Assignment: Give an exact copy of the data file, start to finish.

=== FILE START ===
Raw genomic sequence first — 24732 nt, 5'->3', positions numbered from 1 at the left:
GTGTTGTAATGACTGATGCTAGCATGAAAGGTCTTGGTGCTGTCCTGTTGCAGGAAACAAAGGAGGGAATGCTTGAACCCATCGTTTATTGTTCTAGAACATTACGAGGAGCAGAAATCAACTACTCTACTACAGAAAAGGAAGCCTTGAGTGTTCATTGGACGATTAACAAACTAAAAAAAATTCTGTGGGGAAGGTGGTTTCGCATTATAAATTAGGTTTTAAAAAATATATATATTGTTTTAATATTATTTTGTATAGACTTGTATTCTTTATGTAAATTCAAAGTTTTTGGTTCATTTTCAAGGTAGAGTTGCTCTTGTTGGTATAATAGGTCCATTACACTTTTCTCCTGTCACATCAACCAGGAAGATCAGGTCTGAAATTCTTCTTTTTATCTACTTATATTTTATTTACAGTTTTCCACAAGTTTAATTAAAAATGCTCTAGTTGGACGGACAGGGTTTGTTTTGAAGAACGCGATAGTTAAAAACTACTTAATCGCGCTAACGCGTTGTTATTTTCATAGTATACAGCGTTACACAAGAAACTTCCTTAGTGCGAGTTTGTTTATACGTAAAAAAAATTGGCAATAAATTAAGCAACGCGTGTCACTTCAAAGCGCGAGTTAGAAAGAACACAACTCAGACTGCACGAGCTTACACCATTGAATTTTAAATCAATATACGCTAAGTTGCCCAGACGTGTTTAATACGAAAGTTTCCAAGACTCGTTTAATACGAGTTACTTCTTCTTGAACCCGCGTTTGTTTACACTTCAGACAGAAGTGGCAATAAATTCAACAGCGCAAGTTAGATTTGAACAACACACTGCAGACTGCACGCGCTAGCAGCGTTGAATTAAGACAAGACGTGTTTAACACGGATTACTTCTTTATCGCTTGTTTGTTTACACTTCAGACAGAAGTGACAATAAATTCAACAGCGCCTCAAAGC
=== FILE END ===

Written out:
Raw genomic sequence first — 24732 nt, 5'->3', positions numbered from 1 at the left:
GTGTTGTAATGACTGATGCTAGCATGAAAGGTCTTGGTGCTGTCCTGTTGCAGGAAACAAAGGAGGGAATGCTTGAACCCATCGTTTATTGTTCTAGAACATTACGAGGAGCAGAAATCAACTACTCTACTACAGAAAAGGAAGCCTTGAGTGTTCATTGGACGATTAACAAACTAAAAAAAATTCTGTGGGGAAGGTGGTTTCGCATTATAAATTAGGTTTTAAAAAATATATATATTGTTTTAATATTATTTTGTATAGACTTGTATTCTTTATGTAAATTCAAAGTTTTTGGTTCATTTTCAAGGTAGAGTTGCTCTTGTTGGTATAATAGGTCCATTACACTTTTCTCCTGTCACATCAACCAGGAAGATCAGGTCTGAAATTCTTCTTTTTATCTACTTATATTTTATTTACAGTTTTCCACAAGTTTAATTAAAAATGCTCTAGTTGGACGGACAGGGTTTGTTTTGAAGAACGCGATAGTTAAAAACTACTTAATCGCGCTAACGCGTTGTTATTTTCATAGTATACAGCGTTACACAAGAAACTTCCTTAGTGCGAGTTTGTTTATACGTAAAAAAAATTGGCAATAAATTAAGCAACGCGTGTCACTTCAAAGCGCGAGTTAGAAAGAACACAACTCAGACTGCACGAGCTTACACCATTGAATTTTAAATCAATATACGCTAAGTTGCCCAGACGTGTTTAATACGAAAGTTTCCAAGACTCGTTTAATACGAGTTACTTCTTCTTGAACCCGCGTTTGTTTACACTTCAGACAGAAGTGGCAATAAATTCAACAGCGCAAGTTAGATTTGAACAACACACTGCAGACTGCACGCGCTAGCAGCGTTGAATTAAGACAAGACGTGTTTAACACGGATTACTTCTTTATCGCTTGTTTGTTTACACTTCAGACAGAAGTGACAATAAATTCAACAGCGCCTCAAAGC